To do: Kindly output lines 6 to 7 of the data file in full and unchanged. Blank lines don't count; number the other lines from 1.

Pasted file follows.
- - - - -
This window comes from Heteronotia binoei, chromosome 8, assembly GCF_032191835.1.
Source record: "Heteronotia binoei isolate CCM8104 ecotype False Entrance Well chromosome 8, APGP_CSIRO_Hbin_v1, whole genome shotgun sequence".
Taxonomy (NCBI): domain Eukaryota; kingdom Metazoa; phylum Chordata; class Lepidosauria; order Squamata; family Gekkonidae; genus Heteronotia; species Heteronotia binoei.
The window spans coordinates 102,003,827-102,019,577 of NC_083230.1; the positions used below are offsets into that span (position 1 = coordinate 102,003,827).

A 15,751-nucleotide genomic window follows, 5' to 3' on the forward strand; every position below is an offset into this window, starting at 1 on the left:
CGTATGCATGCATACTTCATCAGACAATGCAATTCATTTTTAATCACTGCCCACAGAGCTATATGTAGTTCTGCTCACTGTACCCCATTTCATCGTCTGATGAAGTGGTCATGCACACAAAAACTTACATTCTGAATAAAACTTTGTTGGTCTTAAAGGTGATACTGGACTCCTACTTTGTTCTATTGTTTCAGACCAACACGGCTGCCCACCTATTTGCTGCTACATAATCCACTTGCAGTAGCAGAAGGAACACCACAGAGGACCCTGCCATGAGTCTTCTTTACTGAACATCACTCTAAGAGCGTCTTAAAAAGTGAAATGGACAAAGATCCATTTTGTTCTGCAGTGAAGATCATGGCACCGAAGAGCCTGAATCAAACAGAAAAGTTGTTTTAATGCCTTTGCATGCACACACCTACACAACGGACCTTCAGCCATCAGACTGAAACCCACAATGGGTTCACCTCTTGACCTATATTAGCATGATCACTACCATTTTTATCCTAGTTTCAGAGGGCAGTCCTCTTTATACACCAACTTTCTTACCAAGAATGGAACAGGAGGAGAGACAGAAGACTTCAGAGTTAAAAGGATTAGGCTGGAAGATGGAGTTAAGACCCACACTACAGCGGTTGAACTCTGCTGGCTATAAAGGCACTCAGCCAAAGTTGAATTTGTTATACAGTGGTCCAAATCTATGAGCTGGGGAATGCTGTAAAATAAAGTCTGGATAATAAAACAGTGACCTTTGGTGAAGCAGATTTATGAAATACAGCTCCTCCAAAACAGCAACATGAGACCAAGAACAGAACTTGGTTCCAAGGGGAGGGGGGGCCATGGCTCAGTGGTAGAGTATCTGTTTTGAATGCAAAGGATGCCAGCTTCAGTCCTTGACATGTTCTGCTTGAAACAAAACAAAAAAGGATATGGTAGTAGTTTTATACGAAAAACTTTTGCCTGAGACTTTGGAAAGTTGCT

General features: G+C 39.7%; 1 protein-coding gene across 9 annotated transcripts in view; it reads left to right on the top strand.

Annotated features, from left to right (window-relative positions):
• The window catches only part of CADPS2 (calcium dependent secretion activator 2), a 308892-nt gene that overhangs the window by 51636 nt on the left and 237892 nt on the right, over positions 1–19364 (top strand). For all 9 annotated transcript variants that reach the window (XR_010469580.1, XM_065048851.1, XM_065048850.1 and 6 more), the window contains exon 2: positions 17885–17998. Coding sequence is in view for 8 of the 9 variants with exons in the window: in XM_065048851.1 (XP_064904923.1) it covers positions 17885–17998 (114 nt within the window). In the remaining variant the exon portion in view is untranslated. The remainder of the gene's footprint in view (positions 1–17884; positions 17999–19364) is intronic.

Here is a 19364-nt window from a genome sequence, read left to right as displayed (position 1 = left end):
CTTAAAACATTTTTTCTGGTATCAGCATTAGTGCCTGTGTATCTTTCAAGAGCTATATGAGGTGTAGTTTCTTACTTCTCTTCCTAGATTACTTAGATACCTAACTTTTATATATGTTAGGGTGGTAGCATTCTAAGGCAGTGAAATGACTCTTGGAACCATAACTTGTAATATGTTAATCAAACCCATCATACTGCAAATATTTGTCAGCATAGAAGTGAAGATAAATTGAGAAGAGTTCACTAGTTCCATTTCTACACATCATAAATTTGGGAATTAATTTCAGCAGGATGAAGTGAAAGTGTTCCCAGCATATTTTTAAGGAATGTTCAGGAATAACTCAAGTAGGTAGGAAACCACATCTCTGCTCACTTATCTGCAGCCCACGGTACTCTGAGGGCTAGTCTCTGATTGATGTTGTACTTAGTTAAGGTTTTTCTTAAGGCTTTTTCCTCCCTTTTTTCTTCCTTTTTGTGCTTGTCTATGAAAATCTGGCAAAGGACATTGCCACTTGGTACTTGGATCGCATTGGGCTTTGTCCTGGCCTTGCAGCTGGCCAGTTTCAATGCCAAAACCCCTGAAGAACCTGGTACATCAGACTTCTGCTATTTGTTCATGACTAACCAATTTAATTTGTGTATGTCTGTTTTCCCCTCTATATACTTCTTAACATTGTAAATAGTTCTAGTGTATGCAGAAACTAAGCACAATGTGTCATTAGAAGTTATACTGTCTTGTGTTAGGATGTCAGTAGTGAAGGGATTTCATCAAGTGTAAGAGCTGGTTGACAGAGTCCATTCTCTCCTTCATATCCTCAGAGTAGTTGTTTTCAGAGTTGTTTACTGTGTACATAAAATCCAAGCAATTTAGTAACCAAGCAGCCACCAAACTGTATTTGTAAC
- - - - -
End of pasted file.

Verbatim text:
CGTATGCATGCATACTTCATCAGACAATGCAATTCATTTTTAATCACTGCCCACAGAGCTATATGTAGTTCTGCTCACTGTACCCCATTTCATCGTCTGATGAAGTGGTCATGCACACAAAAACTTACATTCTGAATAAAACTTTGTTGGTCTTAAAGGTGATACTGGACTCCTACTTTGTTCTATTGTTTCAGACCAACACGGCTGCCCACCTATTTGCTGCTACATAATCCACTTGCAGTAGCAGAAGGAACACCACAGAGGACCCTGCCATGAGTCTTCTTTACTGAACATCACTCTAAGAGCGTCTTAAAAAGTGAAATGGACAAAGATCCATTTTGTTCTGCAGTGAAGATCATGGCACCGAAGAGCCTGAATCAAACAGAAAAGTTGTTTTAATGCCTTTGCATGCACACACCTACACAACGGACCTTCAGCCATCAGACTGAAACCCACAATGGGTTCACCTCTTGACCTATATTAGCATGATCACTACCATTTTTATCCTAGTTTCAGAGGGCAGTCCTCTTTATACACCAACTTTCTTACCAAGAATGGAACAGGAGGAGAGACAGAAGACTTCAGAGTTAAAAGGATTAGGCTGGAAGATGGAGTTAAGACCCACACTACAGCGGTTGAACTCTGCTGGCTATAAAGGCACTCAGCCAAAGTTGAATTTGTTATACAGTGGTCCAAATCTATGAGCTGGGGAATGCTGTAAAATAAAGTCTGGATAATAAAACAGTGACCTTTGGTGAAGCAGATTTATGAAATACAGCTCCTCCAAAACAGCAACATGAGACCAAGAACAGAACTTGGTTCCAAGGGGAGGGGGGGCCATGGCTCAGTGGTAGAGTATCTGTTTTGAATGCAAAGGATGCCAGCTTCAGTCCTTGACATGTTCTGCTTGAAACAAAACAAAAAAGGATATGGTAGTAGTTTTATACGAAAAACTTTTGCCTGAGACTTTGGAAAGTTGCT

General features: G+C 39.7%; 1 protein-coding gene across 9 annotated transcripts in view; it reads left to right on the top strand.